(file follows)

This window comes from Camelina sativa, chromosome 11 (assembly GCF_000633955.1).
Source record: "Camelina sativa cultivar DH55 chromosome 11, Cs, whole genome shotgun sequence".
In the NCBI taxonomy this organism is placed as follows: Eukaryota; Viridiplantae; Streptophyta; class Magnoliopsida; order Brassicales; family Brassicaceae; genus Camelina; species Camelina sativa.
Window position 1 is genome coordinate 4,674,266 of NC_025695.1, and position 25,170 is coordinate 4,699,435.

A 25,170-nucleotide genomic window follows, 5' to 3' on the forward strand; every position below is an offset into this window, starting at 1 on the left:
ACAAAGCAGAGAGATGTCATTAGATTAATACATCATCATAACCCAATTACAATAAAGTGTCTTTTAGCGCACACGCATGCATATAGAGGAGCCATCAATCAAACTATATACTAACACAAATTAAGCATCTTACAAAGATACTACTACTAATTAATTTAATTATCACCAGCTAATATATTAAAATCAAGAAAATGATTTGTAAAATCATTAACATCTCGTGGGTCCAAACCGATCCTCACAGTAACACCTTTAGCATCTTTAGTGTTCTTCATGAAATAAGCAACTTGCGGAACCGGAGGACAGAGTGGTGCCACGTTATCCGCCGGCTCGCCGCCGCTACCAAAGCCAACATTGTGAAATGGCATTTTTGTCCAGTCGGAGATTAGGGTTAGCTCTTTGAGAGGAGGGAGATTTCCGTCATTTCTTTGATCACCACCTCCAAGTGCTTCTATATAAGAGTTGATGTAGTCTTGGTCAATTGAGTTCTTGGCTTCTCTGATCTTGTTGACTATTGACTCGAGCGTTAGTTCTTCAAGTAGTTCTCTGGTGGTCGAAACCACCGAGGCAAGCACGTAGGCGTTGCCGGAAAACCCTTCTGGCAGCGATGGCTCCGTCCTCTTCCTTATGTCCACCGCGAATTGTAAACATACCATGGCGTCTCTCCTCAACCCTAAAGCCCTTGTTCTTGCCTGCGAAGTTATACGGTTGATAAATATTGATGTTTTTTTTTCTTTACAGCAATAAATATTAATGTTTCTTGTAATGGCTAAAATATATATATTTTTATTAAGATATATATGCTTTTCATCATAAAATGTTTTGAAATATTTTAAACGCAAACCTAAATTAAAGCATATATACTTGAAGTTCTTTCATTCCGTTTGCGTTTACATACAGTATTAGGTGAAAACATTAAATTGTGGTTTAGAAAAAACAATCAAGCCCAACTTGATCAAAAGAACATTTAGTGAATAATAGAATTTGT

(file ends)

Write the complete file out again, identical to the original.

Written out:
This window comes from Camelina sativa, chromosome 11 (assembly GCF_000633955.1).
Source record: "Camelina sativa cultivar DH55 chromosome 11, Cs, whole genome shotgun sequence".
In the NCBI taxonomy this organism is placed as follows: Eukaryota; Viridiplantae; Streptophyta; class Magnoliopsida; order Brassicales; family Brassicaceae; genus Camelina; species Camelina sativa.
Window position 1 is genome coordinate 4,674,266 of NC_025695.1, and position 25,170 is coordinate 4,699,435.

A 25,170-nucleotide genomic window follows, 5' to 3' on the forward strand; every position below is an offset into this window, starting at 1 on the left:
ACAAAGCAGAGAGATGTCATTAGATTAATACATCATCATAACCCAATTACAATAAAGTGTCTTTTAGCGCACACGCATGCATATAGAGGAGCCATCAATCAAACTATATACTAACACAAATTAAGCATCTTACAAAGATACTACTACTAATTAATTTAATTATCACCAGCTAATATATTAAAATCAAGAAAATGATTTGTAAAATCATTAACATCTCGTGGGTCCAAACCGATCCTCACAGTAACACCTTTAGCATCTTTAGTGTTCTTCATGAAATAAGCAACTTGCGGAACCGGAGGACAGAGTGGTGCCACGTTATCCGCCGGCTCGCCGCCGCTACCAAAGCCAACATTGTGAAATGGCATTTTTGTCCAGTCGGAGATTAGGGTTAGCTCTTTGAGAGGAGGGAGATTTCCGTCATTTCTTTGATCACCACCTCCAAGTGCTTCTATATAAGAGTTGATGTAGTCTTGGTCAATTGAGTTCTTGGCTTCTCTGATCTTGTTGACTATTGACTCGAGCGTTAGTTCTTCAAGTAGTTCTCTGGTGGTCGAAACCACCGAGGCAAGCACGTAGGCGTTGCCGGAAAACCCTTCTGGCAGCGATGGCTCCGTCCTCTTCCTTATGTCCACCGCGAATTGTAAACATACCATGGCGTCTCTCCTCAACCCTAAAGCCCTTGTTCTTGCCTGCGAAGTTATACGGTTGATAAATATTGATGTTTTTTTTTCTTTACAGCAATAAATATTAATGTTTCTTGTAATGGCTAAAATATATATATTTTTATTAAGATATATATGCTTTTCATCATAAAATGTTTTGAAATATTTTAAACGCAAACCTAAATTAAAGCATATATACTTGAAGTTCTTTCATTCCGTTTGCGTTTACATACAGTATTAGGTGAAAACATTAAATTGTGGTTTAGAAAAAACAATCAAGCCCAACTTGATCAAAAGAACATTTAGTGAATAATAGAATTTGT